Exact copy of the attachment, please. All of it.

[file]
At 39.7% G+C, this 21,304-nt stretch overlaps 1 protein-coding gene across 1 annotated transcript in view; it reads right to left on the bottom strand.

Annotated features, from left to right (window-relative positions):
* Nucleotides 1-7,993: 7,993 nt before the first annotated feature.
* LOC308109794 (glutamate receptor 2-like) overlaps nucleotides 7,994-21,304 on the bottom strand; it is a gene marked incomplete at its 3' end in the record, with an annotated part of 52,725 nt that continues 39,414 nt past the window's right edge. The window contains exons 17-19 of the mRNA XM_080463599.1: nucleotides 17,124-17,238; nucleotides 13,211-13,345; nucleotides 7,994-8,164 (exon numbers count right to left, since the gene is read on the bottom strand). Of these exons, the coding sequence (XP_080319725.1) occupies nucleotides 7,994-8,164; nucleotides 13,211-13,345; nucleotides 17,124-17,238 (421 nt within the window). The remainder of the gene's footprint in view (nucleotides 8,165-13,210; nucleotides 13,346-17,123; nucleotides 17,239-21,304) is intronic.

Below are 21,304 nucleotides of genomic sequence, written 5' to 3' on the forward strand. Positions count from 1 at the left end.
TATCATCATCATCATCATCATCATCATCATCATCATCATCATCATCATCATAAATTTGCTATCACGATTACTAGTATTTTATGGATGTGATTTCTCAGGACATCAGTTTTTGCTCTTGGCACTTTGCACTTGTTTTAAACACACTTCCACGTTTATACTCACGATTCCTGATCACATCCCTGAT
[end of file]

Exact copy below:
At 39.7% G+C, this 21,304-nt stretch overlaps 1 protein-coding gene across 1 annotated transcript in view; it reads right to left on the bottom strand.

Annotated features, from left to right (window-relative positions):
* Nucleotides 1-7,993: 7,993 nt before the first annotated feature.
* LOC308109794 (glutamate receptor 2-like) overlaps nucleotides 7,994-21,304 on the bottom strand; it is a gene marked incomplete at its 3' end in the record, with an annotated part of 52,725 nt that continues 39,414 nt past the window's right edge. The window contains exons 17-19 of the mRNA XM_080463599.1: nucleotides 17,124-17,238; nucleotides 13,211-13,345; nucleotides 7,994-8,164 (exon numbers count right to left, since the gene is read on the bottom strand). Of these exons, the coding sequence (XP_080319725.1) occupies nucleotides 7,994-8,164; nucleotides 13,211-13,345; nucleotides 17,124-17,238 (421 nt within the window). The remainder of the gene's footprint in view (nucleotides 8,165-13,210; nucleotides 13,346-17,123; nucleotides 17,239-21,304) is intronic.

Below are 21,304 nucleotides of genomic sequence, written 5' to 3' on the forward strand. Positions count from 1 at the left end.
TATCATCATCATCATCATCATCATCATCATCATCATCATCATCATCATCATAAATTTGCTATCACGATTACTAGTATTTTATGGATGTGATTTCTCAGGACATCAGTTTTTGCTCTTGGCACTTTGCACTTGTTTTAAACACACTTCCACGTTTATACTCACGATTCCTGATCACATCCCTGAT